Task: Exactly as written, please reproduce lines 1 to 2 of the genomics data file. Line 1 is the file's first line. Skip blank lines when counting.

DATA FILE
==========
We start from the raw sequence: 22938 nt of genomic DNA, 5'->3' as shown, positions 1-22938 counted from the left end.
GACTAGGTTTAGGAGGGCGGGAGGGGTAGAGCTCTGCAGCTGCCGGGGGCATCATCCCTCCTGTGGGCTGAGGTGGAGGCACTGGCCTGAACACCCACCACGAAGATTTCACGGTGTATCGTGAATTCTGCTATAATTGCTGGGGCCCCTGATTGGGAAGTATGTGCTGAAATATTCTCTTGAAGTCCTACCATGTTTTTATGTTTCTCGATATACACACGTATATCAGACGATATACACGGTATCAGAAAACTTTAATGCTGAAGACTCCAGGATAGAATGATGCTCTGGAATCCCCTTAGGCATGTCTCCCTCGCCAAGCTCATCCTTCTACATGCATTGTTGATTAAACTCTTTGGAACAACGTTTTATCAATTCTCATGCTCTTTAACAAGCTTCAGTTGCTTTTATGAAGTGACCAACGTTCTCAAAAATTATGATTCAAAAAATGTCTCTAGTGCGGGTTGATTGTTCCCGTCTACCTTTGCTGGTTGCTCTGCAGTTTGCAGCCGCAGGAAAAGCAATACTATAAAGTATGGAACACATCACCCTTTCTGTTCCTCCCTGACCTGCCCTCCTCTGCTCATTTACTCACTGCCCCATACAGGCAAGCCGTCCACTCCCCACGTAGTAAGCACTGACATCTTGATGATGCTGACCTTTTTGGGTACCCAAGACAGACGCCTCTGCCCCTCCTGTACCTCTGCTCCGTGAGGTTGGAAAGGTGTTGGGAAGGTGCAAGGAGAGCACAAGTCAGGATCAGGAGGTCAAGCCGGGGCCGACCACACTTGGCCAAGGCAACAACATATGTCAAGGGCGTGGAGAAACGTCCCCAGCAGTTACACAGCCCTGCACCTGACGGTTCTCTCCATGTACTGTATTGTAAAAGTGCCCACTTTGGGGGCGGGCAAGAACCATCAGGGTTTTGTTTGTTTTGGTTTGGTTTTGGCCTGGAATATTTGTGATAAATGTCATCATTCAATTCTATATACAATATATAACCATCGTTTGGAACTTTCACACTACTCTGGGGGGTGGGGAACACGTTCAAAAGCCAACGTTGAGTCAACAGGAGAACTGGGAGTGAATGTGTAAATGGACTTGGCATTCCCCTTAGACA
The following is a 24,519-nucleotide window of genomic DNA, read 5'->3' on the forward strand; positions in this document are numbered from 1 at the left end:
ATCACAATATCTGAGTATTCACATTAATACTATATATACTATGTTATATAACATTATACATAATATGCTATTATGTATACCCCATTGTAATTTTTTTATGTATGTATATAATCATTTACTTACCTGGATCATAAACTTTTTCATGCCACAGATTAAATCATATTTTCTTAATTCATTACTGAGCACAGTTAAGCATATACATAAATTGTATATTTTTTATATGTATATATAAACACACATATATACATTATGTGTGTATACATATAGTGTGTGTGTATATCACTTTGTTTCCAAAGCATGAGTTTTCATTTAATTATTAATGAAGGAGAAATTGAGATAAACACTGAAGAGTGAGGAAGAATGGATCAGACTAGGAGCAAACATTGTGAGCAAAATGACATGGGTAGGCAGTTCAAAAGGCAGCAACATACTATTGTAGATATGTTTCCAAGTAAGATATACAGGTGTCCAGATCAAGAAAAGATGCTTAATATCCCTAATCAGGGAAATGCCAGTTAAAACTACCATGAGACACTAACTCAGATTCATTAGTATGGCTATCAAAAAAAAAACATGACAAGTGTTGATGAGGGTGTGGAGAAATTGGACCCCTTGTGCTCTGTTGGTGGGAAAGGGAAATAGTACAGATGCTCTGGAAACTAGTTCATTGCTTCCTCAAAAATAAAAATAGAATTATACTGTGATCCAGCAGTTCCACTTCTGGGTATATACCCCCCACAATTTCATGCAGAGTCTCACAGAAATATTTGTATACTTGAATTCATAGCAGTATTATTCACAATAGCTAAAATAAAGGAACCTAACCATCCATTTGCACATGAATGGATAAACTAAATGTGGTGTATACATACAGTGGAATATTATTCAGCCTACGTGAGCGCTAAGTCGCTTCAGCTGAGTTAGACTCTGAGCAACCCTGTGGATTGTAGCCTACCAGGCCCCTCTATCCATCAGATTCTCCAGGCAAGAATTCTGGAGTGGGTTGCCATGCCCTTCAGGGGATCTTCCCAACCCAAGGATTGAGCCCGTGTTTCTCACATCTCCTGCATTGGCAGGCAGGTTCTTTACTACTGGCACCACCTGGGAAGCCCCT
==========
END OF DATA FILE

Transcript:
We start from the raw sequence: 22938 nt of genomic DNA, 5'->3' as shown, positions 1-22938 counted from the left end.
GACTAGGTTTAGGAGGGCGGGAGGGGTAGAGCTCTGCAGCTGCCGGGGGCATCATCCCTCCTGTGGGCTGAGGTGGAGGCACTGGCCTGAACACCCACCACGAAGATTTCACGGTGTATCGTGAATTCTGCTATAATTGCTGGGGCCCCTGATTGGGAAGTATGTGCTGAAATATTCTCTTGAAGTCCTACCATGTTTTTATGTTTCTCGATATACACACGTATATCAGACGATATACACGGTATCAGAAAACTTTAATGCTGAAGACTCCAGGATAGAATGATGCTCTGGAATCCCCTTAGGCATGTCTCCCTCGCCAAGCTCATCCTTCTACATGCATTGTTGATTAAACTCTTTGGAACAACGTTTTATCAATTCTCATGCTCTTTAACAAGCTTCAGTTGCTTTTATGAAGTGACCAACGTTCTCAAAAATTATGATTCAAAAAATGTCTCTAGTGCGGGTTGATTGTTCCCGTCTACCTTTGCTGGTTGCTCTGCAGTTTGCAGCCGCAGGAAAAGCAATACTATAAAGTATGGAACACATCACCCTTTCTGTTCCTCCCTGACCTGCCCTCCTCTGCTCATTTACTCACTGCCCCATACAGGCAAGCCGTCCACTCCCCACGTAGTAAGCACTGACATCTTGATGATGCTGACCTTTTTGGGTACCCAAGACAGACGCCTCTGCCCCTCCTGTACCTCTGCTCCGTGAGGTTGGAAAGGTGTTGGGAAGGTGCAAGGAGAGCACAAGTCAGGATCAGGAGGTCAAGCCGGGGCCGACCACACTTGGCCAAGGCAACAACATATGTCAAGGGCGTGGAGAAACGTCCCCAGCAGTTACACAGCCCTGCACCTGACGGTTCTCTCCATGTACTGTATTGTAAAAGTGCCCACTTTGGGGGCGGGCAAGAACCATCAGGGTTTTGTTTGTTTTGGTTTGGTTTTGGCCTGGAATATTTGTGATAAATGTCATCATTCAATTCTATATACAATATATAACCATCGTTTGGAACTTTCACACTACTCTGGGGGGTGGGGAACACGTTCAAAAGCCAACGTTGAGTCAACAGGAGAACTGGGAGTGAATGTGTAAATGGACTTGGCATTCCCCTTAGACA